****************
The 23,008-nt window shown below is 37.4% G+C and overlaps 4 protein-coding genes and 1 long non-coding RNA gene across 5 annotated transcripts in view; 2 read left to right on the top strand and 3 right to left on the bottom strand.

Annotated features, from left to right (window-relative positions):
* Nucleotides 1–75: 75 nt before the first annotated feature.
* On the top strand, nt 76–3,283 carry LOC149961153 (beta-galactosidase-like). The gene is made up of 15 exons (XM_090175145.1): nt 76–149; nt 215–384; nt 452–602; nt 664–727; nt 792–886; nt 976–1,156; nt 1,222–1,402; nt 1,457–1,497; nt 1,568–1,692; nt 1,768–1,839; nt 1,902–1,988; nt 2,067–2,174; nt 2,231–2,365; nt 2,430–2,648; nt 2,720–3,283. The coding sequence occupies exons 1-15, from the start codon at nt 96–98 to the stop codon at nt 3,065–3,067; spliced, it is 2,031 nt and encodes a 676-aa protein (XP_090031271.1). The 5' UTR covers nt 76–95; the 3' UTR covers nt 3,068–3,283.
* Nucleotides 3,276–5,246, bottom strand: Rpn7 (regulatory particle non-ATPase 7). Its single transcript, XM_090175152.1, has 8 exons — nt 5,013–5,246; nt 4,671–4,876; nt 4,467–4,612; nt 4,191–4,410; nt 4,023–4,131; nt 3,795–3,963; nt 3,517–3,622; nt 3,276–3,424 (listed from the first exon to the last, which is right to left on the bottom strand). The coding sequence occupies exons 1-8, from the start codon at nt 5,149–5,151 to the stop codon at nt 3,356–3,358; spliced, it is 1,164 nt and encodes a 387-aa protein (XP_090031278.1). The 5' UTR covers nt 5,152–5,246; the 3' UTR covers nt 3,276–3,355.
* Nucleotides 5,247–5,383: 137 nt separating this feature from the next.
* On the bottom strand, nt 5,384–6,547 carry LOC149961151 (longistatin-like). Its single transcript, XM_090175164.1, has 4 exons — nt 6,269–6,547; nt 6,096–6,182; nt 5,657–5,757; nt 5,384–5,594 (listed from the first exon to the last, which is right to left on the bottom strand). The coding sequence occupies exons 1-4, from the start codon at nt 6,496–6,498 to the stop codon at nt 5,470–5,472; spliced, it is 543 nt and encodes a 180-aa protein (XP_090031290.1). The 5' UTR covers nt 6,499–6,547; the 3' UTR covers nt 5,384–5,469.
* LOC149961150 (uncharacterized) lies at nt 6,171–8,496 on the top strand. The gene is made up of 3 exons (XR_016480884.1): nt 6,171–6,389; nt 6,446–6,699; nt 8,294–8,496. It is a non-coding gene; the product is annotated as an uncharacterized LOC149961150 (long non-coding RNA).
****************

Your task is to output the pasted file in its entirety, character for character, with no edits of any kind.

The 23,008-nt window shown below is 37.4% G+C and overlaps 4 protein-coding genes and 1 long non-coding RNA gene across 5 annotated transcripts in view; 2 read left to right on the top strand and 3 right to left on the bottom strand.

Annotated features, from left to right (window-relative positions):
* Nucleotides 1–75: 75 nt before the first annotated feature.
* On the top strand, nt 76–3,283 carry LOC149961153 (beta-galactosidase-like). The gene is made up of 15 exons (XM_090175145.1): nt 76–149; nt 215–384; nt 452–602; nt 664–727; nt 792–886; nt 976–1,156; nt 1,222–1,402; nt 1,457–1,497; nt 1,568–1,692; nt 1,768–1,839; nt 1,902–1,988; nt 2,067–2,174; nt 2,231–2,365; nt 2,430–2,648; nt 2,720–3,283. The coding sequence occupies exons 1-15, from the start codon at nt 96–98 to the stop codon at nt 3,065–3,067; spliced, it is 2,031 nt and encodes a 676-aa protein (XP_090031271.1). The 5' UTR covers nt 76–95; the 3' UTR covers nt 3,068–3,283.
* Nucleotides 3,276–5,246, bottom strand: Rpn7 (regulatory particle non-ATPase 7). Its single transcript, XM_090175152.1, has 8 exons — nt 5,013–5,246; nt 4,671–4,876; nt 4,467–4,612; nt 4,191–4,410; nt 4,023–4,131; nt 3,795–3,963; nt 3,517–3,622; nt 3,276–3,424 (listed from the first exon to the last, which is right to left on the bottom strand). The coding sequence occupies exons 1-8, from the start codon at nt 5,149–5,151 to the stop codon at nt 3,356–3,358; spliced, it is 1,164 nt and encodes a 387-aa protein (XP_090031278.1). The 5' UTR covers nt 5,152–5,246; the 3' UTR covers nt 3,276–3,355.
* Nucleotides 5,247–5,383: 137 nt separating this feature from the next.
* On the bottom strand, nt 5,384–6,547 carry LOC149961151 (longistatin-like). Its single transcript, XM_090175164.1, has 4 exons — nt 6,269–6,547; nt 6,096–6,182; nt 5,657–5,757; nt 5,384–5,594 (listed from the first exon to the last, which is right to left on the bottom strand). The coding sequence occupies exons 1-4, from the start codon at nt 6,496–6,498 to the stop codon at nt 5,470–5,472; spliced, it is 543 nt and encodes a 180-aa protein (XP_090031290.1). The 5' UTR covers nt 6,499–6,547; the 3' UTR covers nt 5,384–5,469.
* LOC149961150 (uncharacterized) lies at nt 6,171–8,496 on the top strand. The gene is made up of 3 exons (XR_016480884.1): nt 6,171–6,389; nt 6,446–6,699; nt 8,294–8,496. It is a non-coding gene; the product is annotated as an uncharacterized LOC149961150 (long non-coding RNA).